To send content items to your account,
please confirm that you agree to abide by our usage policies.
If this is the first time you use this feature, you will be asked to authorise Cambridge Core to connect with your account.
Find out more about sending content to .
To send content items to your Kindle, first ensure firstname.lastname@example.org
is added to your Approved Personal Document E-mail List under your Personal Document Settings
on the Manage Your Content and Devices page of your Amazon account. Then enter the ‘name’ part
of your Kindle email address below.
Find out more about sending to your Kindle.
Note you can select to send to either the @free.kindle.com or @kindle.com variations.
‘@free.kindle.com’ emails are free but can only be sent to your device when it is connected to wi-fi.
‘@kindle.com’ emails can be delivered even when you are not connected to wi-fi, but note that service fees apply.
A considerable number of adults with dementia live in residential aged care facilities, where loneliness and boredom are common. Computer-based and electronic technologies have advanced significantly and there is potential for such technologies to improve engagement of residents with dementia. However, the nature and extent of the evidence supporting the use of these technologies is unclear.
The aim of this study was to investigate the use of computer-based and electronic technologies for enhancing meaningful engagement of adults with dementia living in residential aged care.
A scoping review was conducted. Nine databases were searched from 2008-2018. Included studies were summarized, compared and synthesized according to technology type.
Twenty studies were included. Most studies were conducted in Australia (n = 7) and Europe (n = 8). Study designs were quantitative (n = 12), mixed methods (n = 5), descriptive (n = 2) or qualitative (n = 1). Studies aimed to investigate interaction, engagement, behaviors or quality of life (n = 14), to examine the feasibility of technologies (n = 3), or had both aims (n = 3). Technology type fell into two categories: robotics (n = 14) and multi-media computer programs (n = 6). Across both technology types, there were conflicting results in relation to positive impact on meaningful engagement. Studies only investigated the doing, belonging and connecting aspects of meaningful engagement. Additionally, there was a lack of consistency across studies in how activity, interaction and engagement were measured.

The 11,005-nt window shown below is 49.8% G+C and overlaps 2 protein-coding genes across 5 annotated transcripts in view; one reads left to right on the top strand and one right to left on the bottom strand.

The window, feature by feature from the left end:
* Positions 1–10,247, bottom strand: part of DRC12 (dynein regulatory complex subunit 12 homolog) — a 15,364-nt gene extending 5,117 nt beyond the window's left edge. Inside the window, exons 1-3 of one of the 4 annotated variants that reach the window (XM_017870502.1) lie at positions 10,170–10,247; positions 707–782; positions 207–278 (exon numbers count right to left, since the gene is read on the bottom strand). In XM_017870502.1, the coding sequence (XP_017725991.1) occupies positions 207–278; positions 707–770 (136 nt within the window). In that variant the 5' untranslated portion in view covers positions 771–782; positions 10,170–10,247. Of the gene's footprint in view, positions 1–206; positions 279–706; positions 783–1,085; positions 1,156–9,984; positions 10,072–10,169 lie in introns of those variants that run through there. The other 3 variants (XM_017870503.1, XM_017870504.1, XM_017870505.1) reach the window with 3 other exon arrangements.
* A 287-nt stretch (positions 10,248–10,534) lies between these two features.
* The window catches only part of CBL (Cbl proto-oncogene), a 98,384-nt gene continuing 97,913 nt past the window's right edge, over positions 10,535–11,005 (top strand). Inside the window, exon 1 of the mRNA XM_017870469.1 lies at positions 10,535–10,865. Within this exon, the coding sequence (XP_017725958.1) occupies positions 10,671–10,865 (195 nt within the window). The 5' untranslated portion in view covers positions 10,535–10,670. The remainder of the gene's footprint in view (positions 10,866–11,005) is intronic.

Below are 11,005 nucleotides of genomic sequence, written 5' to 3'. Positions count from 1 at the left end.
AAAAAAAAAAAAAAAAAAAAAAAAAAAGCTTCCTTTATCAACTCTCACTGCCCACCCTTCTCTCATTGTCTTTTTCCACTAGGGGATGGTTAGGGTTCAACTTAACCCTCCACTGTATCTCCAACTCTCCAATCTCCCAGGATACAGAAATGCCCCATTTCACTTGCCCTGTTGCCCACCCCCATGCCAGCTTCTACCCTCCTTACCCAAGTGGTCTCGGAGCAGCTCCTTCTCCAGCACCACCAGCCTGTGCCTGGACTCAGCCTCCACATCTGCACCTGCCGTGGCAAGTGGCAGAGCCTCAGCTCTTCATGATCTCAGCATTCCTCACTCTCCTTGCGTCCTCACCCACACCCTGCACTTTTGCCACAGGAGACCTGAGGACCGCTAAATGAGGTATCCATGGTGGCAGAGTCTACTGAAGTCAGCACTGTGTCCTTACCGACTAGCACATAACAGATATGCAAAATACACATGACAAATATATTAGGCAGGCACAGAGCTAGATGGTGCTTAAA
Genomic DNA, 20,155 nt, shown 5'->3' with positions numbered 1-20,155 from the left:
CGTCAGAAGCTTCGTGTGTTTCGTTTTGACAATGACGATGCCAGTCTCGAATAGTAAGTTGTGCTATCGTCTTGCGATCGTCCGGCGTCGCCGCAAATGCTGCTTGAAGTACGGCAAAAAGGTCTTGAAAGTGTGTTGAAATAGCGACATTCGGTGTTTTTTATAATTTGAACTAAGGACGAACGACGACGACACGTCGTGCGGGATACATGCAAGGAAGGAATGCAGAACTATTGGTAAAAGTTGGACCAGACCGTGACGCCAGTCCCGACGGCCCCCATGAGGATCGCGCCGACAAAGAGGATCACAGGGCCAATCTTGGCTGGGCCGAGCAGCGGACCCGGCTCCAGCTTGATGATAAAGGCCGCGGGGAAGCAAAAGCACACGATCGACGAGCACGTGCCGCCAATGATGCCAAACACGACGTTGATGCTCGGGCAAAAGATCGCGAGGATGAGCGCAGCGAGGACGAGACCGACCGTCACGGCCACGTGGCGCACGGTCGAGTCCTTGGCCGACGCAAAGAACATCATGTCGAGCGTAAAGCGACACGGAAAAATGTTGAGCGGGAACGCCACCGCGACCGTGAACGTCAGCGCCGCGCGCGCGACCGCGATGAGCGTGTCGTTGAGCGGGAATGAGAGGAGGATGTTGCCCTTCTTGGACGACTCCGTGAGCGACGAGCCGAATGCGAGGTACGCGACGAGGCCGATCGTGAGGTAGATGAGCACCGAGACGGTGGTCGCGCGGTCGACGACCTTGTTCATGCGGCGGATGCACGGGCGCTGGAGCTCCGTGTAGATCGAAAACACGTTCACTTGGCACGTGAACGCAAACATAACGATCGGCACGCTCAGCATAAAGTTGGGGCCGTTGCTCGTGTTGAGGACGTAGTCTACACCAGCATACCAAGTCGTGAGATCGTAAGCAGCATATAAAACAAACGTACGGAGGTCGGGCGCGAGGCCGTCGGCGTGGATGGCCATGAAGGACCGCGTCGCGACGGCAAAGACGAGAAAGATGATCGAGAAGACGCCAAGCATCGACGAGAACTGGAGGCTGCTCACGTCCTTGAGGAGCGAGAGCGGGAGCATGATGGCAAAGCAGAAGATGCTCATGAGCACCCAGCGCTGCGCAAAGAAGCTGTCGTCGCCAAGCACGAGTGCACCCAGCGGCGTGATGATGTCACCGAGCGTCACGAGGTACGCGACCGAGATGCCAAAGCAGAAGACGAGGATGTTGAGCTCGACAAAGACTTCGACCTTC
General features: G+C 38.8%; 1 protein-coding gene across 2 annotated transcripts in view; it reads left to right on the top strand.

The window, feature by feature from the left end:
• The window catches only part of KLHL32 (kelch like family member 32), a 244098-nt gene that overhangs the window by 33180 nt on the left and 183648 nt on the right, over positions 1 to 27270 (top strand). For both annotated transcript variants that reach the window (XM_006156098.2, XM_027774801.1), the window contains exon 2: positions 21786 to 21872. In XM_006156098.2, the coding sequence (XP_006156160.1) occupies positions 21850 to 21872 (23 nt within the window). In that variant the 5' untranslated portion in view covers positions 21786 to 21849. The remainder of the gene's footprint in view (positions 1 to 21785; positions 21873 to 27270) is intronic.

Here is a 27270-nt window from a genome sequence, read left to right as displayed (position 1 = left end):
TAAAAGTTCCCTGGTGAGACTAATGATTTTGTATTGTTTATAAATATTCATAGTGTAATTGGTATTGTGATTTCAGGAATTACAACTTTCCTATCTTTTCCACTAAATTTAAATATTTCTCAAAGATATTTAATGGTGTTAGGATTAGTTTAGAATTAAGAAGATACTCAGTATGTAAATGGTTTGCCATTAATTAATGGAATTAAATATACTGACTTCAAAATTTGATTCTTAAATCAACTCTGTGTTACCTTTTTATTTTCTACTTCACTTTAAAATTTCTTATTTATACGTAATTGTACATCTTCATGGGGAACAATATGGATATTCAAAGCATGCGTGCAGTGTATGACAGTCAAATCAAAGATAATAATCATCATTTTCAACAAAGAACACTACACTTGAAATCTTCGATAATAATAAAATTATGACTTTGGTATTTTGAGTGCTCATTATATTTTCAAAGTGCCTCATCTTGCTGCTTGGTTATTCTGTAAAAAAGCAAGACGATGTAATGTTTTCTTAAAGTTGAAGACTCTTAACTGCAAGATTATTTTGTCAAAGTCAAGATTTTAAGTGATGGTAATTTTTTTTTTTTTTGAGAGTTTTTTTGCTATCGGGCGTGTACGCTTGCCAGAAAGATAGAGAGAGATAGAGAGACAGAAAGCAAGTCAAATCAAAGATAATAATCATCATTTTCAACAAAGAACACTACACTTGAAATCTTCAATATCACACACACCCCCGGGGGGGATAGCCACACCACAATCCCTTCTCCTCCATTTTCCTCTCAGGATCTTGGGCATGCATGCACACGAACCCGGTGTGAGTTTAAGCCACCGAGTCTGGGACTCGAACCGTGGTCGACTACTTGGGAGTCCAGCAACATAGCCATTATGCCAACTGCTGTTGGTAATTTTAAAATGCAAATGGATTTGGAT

The role and potential of new technologies to enhance meaningful engagement for those with dementia should focus on creating human-to-human interactions while taking individual preference and person-centered principles into account.
The prisoner population is ageing, and consideration is needed for how to best support those with age-related health conditions in the system. Existing work practices and organizational structures often fail to meet the needs of prisoners with dementia, and prison staff experience high levels of burden because of the increased needs of these prisoners. Little is known about the best method of responding to the needs of this growing subpopulation of prisoners.
A scoping review was conducted to answer the question: what are the perceived best care options for prisoners with dementia? To be included, publications had to be publicly available, reported on research findings, or viewed opinions and commentaries on care practices relevant to older prisoners with dementia. Searches were conducted in 11 databases to identify relevant publications. Data from the included publications were extracted and summarized into themes.
Eight themes were identified that could support better care practices for prisoners with dementia: (1) early and ongoing screening for older prisoners; (2) specialized services; (3) specialized units; (4) programs or activities; (5) adaptations to current contexts; (6) early release or parole for older prisoners with dementia deemed at low risk of reoffending; and (7) training younger prisoners (8) as well as staff to assist older prisoners with dementia. Besides practical strategies improving care practice, costs, prison-specific resources, and staff skills were highlighted as care barriers across all themes. A lack of empirical evidence supported these findings.
One of the implications of the international ageing prison population is the higher number of people living with dementia being incarcerated. Suggestions for best care approaches for prisoners with dementia now need to move from opinion to empirical approaches to guide practice.
Email your librarian or administrator to recommend adding this to your organisation's collection.